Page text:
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In an open surgery, two-handed as well as one-handed knot tying is commonplace. Knot tying in laparoscopic surgery traditionally involves the use of two instruments (for fashioning an intracorporeal knot) or passing of a ligature around a tubular structure, exteriorising it, fashioning a knot, and sliding it down with a knot-pusher (external slip knot). With increasing interest in expanding applications of single-incision laparoscopic surgery (SILS), surgeons are faced with new challenges. In SILS it is not usually possible to utilise two instruments for knot tying as they lie almost parallel. We describe a novel one-handed knot tying technique devised specifically for use in SILS.
Ligation of a tubular structure is a fundamental step practised in surgery. In an open operation this is accomplished either with a length of suture tied using both hands or as a suture held in one hand, which is wrapped around a needle holder to fashion successive half knots. Laparoscopic knot tying is considered more complex as (a) it involves the use of two long instruments whose distant fulcrum poses certain ergonomic challenges, (b) the task needs to be performed by observing a two-dimensional image and (c) the cues obtained from the peripheral field of vision (as during open surgery) are absent when the endoscopic camera zooms in on the operative field.
Over the last few years, SILS is being utilised increasingly for a variety of procedures; single-incision laparoscopic cholecystectomy (SILC) is perhaps its most common application.[1,2] Almost all the reported series of SILC describe control of the cystic artery and cystic duct by using clips. With the increasing number of SILCs being undertaken, in a proportion of cases the surgeon is bound to encounter a wide cystic duct that will require ligation. We describe a novel one-handed knot tying technique devised specifically for use in SILS.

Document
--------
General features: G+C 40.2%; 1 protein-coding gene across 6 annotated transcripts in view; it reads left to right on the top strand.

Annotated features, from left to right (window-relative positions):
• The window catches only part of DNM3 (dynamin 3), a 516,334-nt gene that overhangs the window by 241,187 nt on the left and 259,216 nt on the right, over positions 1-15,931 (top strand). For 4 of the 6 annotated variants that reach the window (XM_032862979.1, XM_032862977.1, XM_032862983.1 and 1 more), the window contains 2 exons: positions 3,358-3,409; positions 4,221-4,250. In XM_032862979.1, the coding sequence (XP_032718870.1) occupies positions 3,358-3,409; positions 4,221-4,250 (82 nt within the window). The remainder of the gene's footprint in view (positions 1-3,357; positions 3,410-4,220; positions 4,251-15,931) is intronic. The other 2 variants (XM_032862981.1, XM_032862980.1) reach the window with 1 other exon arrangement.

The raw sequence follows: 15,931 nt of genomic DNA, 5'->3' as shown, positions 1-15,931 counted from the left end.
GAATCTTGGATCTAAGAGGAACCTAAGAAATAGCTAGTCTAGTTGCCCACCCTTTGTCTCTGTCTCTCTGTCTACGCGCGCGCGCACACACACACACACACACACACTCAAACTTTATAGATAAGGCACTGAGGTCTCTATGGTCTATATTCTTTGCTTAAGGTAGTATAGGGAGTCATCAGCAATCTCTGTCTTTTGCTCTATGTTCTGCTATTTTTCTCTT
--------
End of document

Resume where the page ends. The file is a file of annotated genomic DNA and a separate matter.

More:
The following steps describe our technique in detail. For the purpose of clarity, the images have been obtained in an endotrainer using a length of stout tape used to fashion a one-handed knot around a length of tubing fixed horizontally. During execution of a one-handed knot during an SILC, the angled lie of the cystic duct, the limited space in the Calot’s triangle, the intermittent downward movement of the patient’s liver with breathing and the tendency of the end of the ligature to adhere to the tissue, pose additional challenges.
The prerequisite that facilitates one-handed ligation of a cystic duct is creation of a wide window above the duct by (a) freeing up the Hartmann’s pouch over a distance and (b) clipping and division of the cystic artery.
The length of the suture is shorter than that required for extracorporeal ligation and around 30 cm generally suffices. We prefer to use braided material such as 1-0 polyglactin (Vicryl, Johnson and Johnson, Mumbai, India) for its excellent knotting qualities. The tip of the suture is held with a needle holder and introduced through a port without a flap valve, to prevent it from getting caught. The suture is passed beyond the cystic duct, is re-grasped and brought around to form a loop [Figure 1]. The length of the suture passing beyond the duct should be around 8 – 10 cm, to allow formation of three throws of the knot.
Sufficient length of the suture is pulled around to form a loop in the shape of an ‘O’ with an over wrap [Figure 2]. At this stage the needle holder continues to hold the free end of the suture, while the surgeon holds the external end of the suture loosely in his non-dominant hand.
The grasper holding the end of the suture is passed through the ‘O’ thus inducing the formation of the first half knot [Figure 3]. At this stage, the surgeon starts to apply gentle traction on the external end of the suture.
Once the ‘O’ is narrowed to a point where the first half knot will not unravel, the suture held in the grasper is released and the needle holder eased out of the ‘O’. The free end of the suture is re-grasped with the needle holder, traction is applied to the external end and with minor sideways movements of the tip of the needle holder the first half hitch is tightened precisely at the desired point [Figure 4]. This is easily remembered as conversion of the ‘O’ to a ‘Q’. The snugness of the knot is confirmed by observing the co-option of the walls of the structure being ligated.
At this stage the needle holder releases the tip and re-grasps the suture a few centimeters proximal to the tip. The needle holder is withdrawn and is rotated slightly to allow the short end of the suture to be under wrapped around the long end forming a second ‘O’ [Figure 5]. It is important that at this stage, the surgeon relaxes the traction on the long end so that the shape of ‘O’ is well formed.